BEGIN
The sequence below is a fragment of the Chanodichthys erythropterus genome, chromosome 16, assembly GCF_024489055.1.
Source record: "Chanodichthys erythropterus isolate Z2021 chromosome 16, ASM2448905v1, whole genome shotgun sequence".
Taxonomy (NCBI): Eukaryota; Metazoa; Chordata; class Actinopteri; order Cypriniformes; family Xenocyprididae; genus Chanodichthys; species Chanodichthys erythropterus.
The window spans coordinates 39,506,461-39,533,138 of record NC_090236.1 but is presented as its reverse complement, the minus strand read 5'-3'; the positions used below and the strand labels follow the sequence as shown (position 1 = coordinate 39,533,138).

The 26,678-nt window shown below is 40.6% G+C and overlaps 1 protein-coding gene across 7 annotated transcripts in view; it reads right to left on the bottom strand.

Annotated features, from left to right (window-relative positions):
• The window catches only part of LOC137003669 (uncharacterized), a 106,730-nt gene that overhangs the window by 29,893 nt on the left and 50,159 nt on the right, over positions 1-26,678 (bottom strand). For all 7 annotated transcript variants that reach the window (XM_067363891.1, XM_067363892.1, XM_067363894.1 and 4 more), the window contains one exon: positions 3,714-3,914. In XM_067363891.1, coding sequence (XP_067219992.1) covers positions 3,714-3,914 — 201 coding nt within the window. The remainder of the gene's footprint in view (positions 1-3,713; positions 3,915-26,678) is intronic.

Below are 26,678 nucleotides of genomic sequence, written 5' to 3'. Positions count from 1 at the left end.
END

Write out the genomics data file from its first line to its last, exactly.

The sequence below is a fragment of the Chanodichthys erythropterus genome, chromosome 16, assembly GCF_024489055.1.
Source record: "Chanodichthys erythropterus isolate Z2021 chromosome 16, ASM2448905v1, whole genome shotgun sequence".
Taxonomy (NCBI): Eukaryota; Metazoa; Chordata; class Actinopteri; order Cypriniformes; family Xenocyprididae; genus Chanodichthys; species Chanodichthys erythropterus.
The window spans coordinates 39,506,461-39,533,138 of record NC_090236.1 but is presented as its reverse complement, the minus strand read 5'-3'; the positions used below and the strand labels follow the sequence as shown (position 1 = coordinate 39,533,138).

The 26,678-nt window shown below is 40.6% G+C and overlaps 1 protein-coding gene across 7 annotated transcripts in view; it reads right to left on the bottom strand.

Annotated features, from left to right (window-relative positions):
• The window catches only part of LOC137003669 (uncharacterized), a 106,730-nt gene that overhangs the window by 29,893 nt on the left and 50,159 nt on the right, over positions 1-26,678 (bottom strand). For all 7 annotated transcript variants that reach the window (XM_067363891.1, XM_067363892.1, XM_067363894.1 and 4 more), the window contains one exon: positions 3,714-3,914. In XM_067363891.1, coding sequence (XP_067219992.1) covers positions 3,714-3,914 — 201 coding nt within the window. The remainder of the gene's footprint in view (positions 1-3,713; positions 3,915-26,678) is intronic.

Below are 26,678 nucleotides of genomic sequence, written 5' to 3'. Positions count from 1 at the left end.